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Reports: Former teen idol Bobby Rydell dead at 79

Bobby Rydell's career started at age nine. He became such an influence, the fictional high school in "Grease" was named after him.

Former teen idol Bobby Rydell, known for songs including "Forget Him," "Wildwood Days," "Volare" and "Wild One," has died, according to multiple reports out of Philadelphia. He was 79.

CNN said it obtained a statement from Rydell's representatives, stating that the singer died Tuesday from pneumonia complications which were unrelated to COVID-19.

Rydell's career started in the 1950s, according to a biography on his website. He started at the age of nine as a drummer. By 19, he was the youngest person to headline at New York's Copacabana night club.

"Forget Him" was Rydell's biggest hit, reaching No. 3 on the Billboard Adult Contemporary chart in 1964.

Rydell was also a movie star, appearing with Ann-Margret in "Bye Bye Birdie." 

To pay homage to Rydell, the fictional Rydell High School in "Grease" was named after him, his website reads.

Rydell was still touring and had upcoming dates in June and September.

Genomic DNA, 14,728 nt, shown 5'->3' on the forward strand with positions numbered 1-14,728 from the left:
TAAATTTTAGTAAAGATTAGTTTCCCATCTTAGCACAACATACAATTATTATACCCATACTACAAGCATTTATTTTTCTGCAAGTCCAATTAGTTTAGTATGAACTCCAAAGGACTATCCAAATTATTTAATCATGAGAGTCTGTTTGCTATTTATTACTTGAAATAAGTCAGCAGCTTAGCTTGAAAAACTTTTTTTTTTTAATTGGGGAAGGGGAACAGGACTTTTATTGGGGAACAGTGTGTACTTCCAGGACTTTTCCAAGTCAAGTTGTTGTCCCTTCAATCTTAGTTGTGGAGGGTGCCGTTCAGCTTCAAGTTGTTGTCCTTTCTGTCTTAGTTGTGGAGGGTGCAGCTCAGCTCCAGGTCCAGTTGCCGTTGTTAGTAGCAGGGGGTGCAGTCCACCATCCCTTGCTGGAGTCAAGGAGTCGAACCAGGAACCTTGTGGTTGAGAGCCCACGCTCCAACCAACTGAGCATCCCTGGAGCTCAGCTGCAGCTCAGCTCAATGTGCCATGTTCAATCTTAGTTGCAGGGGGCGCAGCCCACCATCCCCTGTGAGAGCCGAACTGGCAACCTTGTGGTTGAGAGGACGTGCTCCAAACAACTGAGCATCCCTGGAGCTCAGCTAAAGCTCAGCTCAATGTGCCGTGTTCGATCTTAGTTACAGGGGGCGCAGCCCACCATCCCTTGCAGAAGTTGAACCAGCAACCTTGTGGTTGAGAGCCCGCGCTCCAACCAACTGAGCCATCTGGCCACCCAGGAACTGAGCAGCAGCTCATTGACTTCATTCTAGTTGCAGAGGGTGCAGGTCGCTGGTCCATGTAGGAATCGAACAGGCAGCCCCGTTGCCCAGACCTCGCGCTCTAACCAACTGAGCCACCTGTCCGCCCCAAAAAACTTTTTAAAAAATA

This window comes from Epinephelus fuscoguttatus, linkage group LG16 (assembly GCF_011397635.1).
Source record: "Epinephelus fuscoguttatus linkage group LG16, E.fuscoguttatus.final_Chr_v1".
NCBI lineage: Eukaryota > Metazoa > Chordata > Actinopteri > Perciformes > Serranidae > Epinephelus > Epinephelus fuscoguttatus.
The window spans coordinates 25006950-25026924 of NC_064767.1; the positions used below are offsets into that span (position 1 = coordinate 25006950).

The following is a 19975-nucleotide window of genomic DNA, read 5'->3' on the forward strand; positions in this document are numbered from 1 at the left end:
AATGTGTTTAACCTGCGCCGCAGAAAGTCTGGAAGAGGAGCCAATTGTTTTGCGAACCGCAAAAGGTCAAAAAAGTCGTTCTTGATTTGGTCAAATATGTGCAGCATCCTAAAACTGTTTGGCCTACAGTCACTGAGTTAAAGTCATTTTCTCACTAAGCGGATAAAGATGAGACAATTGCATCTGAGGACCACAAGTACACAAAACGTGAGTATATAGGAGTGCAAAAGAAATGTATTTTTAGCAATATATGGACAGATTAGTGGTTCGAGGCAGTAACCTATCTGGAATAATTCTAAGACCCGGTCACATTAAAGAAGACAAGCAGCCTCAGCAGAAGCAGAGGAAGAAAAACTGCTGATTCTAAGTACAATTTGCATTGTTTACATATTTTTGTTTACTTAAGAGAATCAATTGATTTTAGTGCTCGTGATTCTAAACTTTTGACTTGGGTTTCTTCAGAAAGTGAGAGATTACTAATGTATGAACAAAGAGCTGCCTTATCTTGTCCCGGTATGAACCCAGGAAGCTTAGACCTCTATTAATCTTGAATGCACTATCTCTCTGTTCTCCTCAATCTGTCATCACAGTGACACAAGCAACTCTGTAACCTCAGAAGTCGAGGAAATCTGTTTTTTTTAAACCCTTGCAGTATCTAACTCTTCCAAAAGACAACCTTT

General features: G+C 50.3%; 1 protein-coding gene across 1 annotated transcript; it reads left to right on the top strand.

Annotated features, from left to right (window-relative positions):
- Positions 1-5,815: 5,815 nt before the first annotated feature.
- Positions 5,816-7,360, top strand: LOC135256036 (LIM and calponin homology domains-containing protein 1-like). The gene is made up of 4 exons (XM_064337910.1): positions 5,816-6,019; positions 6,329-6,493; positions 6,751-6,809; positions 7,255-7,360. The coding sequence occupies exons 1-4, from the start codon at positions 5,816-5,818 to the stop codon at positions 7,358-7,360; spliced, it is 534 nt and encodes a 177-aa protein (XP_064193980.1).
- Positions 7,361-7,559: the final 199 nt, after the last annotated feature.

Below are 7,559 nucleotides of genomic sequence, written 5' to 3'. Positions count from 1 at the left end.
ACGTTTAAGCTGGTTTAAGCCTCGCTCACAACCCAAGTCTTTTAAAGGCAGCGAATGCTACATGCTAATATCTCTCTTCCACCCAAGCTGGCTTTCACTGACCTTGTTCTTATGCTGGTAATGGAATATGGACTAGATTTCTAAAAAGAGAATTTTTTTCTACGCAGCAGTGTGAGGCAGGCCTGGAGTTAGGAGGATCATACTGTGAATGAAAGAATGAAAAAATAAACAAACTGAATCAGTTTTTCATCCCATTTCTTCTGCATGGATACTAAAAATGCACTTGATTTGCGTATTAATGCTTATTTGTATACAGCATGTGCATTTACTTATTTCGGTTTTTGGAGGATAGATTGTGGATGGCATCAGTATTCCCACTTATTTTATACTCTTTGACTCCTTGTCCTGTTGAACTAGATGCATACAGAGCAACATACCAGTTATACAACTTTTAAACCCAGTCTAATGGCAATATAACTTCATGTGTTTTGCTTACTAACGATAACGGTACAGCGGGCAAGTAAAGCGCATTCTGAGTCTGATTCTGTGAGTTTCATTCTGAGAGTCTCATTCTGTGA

Credit: AP
In this Oct. 28, 2000 file photo, Bobby Rydell attends a dinner given by the National Italian American Federation at the Washington Hilton in Washington. (AP Photo/Linda Spillers)

According to his website, Rydell had almost died in 2012 before undergoing a double organ transplant, receiving one kidney and 75% of a liver. 

"His life was about to end when the generous family of a dying child saved 8 lives by organ donation," the biography reads. Rydell returned to the stage half a hear later, dedicated to spreading awareness about how organ donation can save lives. 

In a 2020 interview with a book blog, Rydell explained how his role on "Bye Bye Birdie" grew after he was cast: "I go see the play, and I’m looking at Hugo Peabody, and he doesn’t sing, there are no lines, there’s no dancing, he just stood there," he said. "But, when I go out to start filming, (George Sidney) saw some kind of magic between Ann Margaret and myself, and every day that I went back to Columbia Studios, my script got bigger, and bigger, and bigger."

"I’m not a movie star by any stretch of the imagination," Rydell continued, "But if I had to be in one picture, it’s a classic, such as Grease. And I’m really happy to be involved with something that was that wonderful." 

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